October 19, 2012 by bowmanaj
It is hard to know where to begin an essay coving the topic of teen suicide and bullying. As mentally strong as I like to think I am, every time I am researching/talking/writing about the subject, tears seem to find their way into my eyes and a sense of vulnerability creeps over me.
To say the issue is complex, would be an understatement. Yet, the final goals are undeniably simple; end bullying in school and stop teen suicide. Finding the solution to these is the crux of the problem, but for me not to do anything would be criminal. And unfortunately, another tragedy prompted me to finally write about the subject.
Amanda Todd, 15, of Vancouver, British Columbia, Canada was found dead on October 10, 2012, from an apparent suicide after she had been bullied. The Huffington Post reported on her story extensively, but the outcome is all too familiar. She had made a mistake online, others found out, and bullied her for it, both in person and on social media.
Todd’s suicide is nothing new to the Great White North. Rick Mercer, a popular Canadian television star, said in one of his most popular segment ever, over 300 Canadian teens take there lives every year. Mercer talks about another 15 year old who ended his own life because he was picked on because he different, more specifically because he was gay.
The GLBTQA community watched many of its youth commit suicide in the past few years, undoubtedly citing peer bullying in most of the cases. There are groups trying to encourage GLBTQA members to not let bullying and homophobia affect them.
The It Gets Better Project is the most well known of the two. It was started by eccentric columnist Dan Savage and his husband, Terry Miller, in 2010. While the project does many things, it is most known for the thousands of videos created. While most are done by every day citizens, such as myself, some are from famous individuals, such as the President Obama and the White House Staff, Stephen Colbert, Rick Mercer and many more.
Another group with a more specific purpose is the You Can Play Project, which seeks to end homophobia in sports. While bullying is not as heard of as much in sports settings, it is because sports’ climates are usually not tolerant. Though bullying may not take place, not being allowed to do what you love because you are different is just as wrong.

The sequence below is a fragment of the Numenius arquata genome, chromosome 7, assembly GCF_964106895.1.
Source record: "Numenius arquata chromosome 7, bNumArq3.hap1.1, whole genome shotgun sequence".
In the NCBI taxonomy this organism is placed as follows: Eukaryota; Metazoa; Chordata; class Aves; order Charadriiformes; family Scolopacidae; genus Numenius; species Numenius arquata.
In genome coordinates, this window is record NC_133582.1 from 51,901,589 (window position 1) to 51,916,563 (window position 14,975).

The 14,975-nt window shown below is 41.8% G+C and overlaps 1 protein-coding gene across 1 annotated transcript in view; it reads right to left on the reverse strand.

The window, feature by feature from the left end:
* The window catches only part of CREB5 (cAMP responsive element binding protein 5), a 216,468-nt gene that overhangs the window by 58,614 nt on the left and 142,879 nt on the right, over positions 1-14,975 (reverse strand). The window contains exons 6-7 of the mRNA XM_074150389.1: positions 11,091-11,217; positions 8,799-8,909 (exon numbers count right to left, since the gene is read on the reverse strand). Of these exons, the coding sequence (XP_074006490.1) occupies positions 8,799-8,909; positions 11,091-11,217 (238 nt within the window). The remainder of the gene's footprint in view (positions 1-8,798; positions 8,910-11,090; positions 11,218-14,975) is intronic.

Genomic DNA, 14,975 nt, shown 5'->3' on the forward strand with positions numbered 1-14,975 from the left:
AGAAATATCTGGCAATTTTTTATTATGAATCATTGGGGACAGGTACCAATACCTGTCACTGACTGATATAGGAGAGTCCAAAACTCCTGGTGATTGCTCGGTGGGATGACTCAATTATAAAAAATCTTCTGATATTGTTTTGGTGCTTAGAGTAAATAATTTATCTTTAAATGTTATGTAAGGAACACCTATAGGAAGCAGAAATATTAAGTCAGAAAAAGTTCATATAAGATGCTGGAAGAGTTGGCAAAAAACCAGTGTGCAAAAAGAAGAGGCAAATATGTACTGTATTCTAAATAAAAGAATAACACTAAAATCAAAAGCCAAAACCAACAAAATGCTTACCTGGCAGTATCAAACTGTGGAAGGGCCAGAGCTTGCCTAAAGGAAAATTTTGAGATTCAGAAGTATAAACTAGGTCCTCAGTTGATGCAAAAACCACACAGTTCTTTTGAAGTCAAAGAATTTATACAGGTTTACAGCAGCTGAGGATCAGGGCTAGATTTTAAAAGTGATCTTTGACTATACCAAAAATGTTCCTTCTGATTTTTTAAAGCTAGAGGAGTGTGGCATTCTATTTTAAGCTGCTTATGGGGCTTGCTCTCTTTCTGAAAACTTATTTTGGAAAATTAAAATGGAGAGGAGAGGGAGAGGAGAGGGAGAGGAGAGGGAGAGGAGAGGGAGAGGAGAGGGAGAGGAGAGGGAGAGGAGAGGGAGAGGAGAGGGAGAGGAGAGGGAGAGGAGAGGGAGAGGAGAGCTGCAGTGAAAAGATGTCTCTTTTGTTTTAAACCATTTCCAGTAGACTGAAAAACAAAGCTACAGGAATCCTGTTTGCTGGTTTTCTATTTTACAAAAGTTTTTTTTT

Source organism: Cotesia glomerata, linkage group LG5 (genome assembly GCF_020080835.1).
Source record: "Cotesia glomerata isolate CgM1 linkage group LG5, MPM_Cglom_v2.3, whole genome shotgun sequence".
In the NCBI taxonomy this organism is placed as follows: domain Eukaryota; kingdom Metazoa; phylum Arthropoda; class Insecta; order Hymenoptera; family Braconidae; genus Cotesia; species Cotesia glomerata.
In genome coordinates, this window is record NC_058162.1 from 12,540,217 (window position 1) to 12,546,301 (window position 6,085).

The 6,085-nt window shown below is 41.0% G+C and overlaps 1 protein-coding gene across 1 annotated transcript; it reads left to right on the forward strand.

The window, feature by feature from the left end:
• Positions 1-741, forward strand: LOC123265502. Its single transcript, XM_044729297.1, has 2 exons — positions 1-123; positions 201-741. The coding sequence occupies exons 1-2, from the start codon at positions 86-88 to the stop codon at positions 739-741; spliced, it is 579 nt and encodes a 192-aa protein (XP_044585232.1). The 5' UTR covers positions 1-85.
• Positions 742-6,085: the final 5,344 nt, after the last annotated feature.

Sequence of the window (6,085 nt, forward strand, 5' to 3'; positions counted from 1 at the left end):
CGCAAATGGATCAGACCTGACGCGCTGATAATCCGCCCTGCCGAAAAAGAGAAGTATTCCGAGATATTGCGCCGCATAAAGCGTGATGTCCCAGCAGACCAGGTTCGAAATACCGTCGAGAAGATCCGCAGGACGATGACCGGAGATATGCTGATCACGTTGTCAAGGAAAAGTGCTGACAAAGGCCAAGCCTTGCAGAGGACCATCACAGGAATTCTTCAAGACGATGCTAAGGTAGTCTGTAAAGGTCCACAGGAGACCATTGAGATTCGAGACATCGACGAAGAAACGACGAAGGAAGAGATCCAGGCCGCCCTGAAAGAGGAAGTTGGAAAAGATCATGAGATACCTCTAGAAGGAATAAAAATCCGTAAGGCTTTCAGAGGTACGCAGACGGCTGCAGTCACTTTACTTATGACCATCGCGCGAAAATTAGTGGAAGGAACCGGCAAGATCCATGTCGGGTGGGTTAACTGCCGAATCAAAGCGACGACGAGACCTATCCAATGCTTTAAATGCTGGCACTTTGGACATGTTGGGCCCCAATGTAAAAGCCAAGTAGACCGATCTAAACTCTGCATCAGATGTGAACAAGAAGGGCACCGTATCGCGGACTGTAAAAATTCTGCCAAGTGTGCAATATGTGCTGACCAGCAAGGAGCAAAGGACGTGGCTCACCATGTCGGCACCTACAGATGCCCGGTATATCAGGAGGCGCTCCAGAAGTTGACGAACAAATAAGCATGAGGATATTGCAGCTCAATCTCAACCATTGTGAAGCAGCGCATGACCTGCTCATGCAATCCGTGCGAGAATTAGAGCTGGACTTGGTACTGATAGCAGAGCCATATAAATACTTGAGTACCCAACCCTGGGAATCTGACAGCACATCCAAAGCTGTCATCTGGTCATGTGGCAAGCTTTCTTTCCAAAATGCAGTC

Along with countless other groups, social media always explodes when a teen suicide happens. The hastag #RIPAmanda ripped across twitter after her death was reported. American rock band Rise Against, even recorded a song dealing with teen suicide.
However, videos and social media are not going to solve the problem. It seems even legislature will not end bullying. The Michigan State Senate now has an anti-bullying law, named “Matt’s Safe School Law,” but there was a time where part of the law actually allowed bullying. Republicans originally inserted text which said, bullying would be tolerated if it was for a Religious purpose. Or as Colbert said, “Bullying is just fine, as long as you get a permission slip from God.”
Someone took the comedian’s words too seriously. The evangelical group, American Family Association, is protesting against “Mix It Up Day,” started by the Southern Poverty Law Center, schedule for Oct. 30. The day is supposed to be about sitting with other students who normally do not congregate together to promote tolerance and discourage bullying. The AFA inaccurately said the event was “a nationwide push to promote the homosexual lifestyle in public schools.”
It is instances, events and people like the AFA which allows bullying to continue. Distorted facts by bigots and hate mongers dilute sane thought and rationale, therefore causing normal people to have mishandled facts. In other words, bad people twist words and normal people do not get the truth. This conundrum leads to fear, misunderstanding and bullying. Then when bullying gets too much, we have suicide.
Legislature will not prevent teen bullying. Social media will not prevent teen suicide. It will take a culture change. Sadly, most likely, none of us will be around to see it happen. However, we can lay the foundation for a better tomorrow by preaching tolerance, acceptance and promoting everyone’s differences because those are what makes us great.
Updated: 3/5/13- A 12 year-old boy has died from complications of a bullying attack.